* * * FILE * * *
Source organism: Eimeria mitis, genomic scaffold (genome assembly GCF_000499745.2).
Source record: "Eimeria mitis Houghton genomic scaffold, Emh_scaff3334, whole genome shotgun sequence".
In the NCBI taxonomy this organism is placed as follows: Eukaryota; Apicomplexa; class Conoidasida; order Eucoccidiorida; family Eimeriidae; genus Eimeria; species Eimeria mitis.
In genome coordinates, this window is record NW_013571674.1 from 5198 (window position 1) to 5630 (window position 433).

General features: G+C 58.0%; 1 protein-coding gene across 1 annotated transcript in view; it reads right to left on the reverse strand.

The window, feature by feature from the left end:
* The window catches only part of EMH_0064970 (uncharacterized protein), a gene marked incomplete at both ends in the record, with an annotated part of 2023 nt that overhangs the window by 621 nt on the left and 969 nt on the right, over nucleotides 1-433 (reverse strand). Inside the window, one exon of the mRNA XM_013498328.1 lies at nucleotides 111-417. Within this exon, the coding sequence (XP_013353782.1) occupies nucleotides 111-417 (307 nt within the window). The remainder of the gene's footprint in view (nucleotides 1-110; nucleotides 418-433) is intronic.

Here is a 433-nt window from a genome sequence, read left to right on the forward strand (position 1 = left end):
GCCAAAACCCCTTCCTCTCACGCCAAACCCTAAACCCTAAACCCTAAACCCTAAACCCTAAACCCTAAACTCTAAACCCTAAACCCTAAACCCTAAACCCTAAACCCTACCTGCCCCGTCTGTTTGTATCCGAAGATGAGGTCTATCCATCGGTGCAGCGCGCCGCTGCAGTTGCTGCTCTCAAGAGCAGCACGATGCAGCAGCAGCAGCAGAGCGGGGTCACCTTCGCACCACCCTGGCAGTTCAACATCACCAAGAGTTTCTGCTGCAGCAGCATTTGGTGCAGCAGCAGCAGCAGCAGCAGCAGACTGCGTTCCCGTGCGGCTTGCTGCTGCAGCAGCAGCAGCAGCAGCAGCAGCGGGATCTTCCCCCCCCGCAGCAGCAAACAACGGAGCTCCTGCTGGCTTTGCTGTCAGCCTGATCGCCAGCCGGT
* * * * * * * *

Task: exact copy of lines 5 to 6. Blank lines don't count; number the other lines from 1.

General features: G+C 58.0%; 1 protein-coding gene across 1 annotated transcript in view; it reads right to left on the reverse strand.

The window, feature by feature from the left end: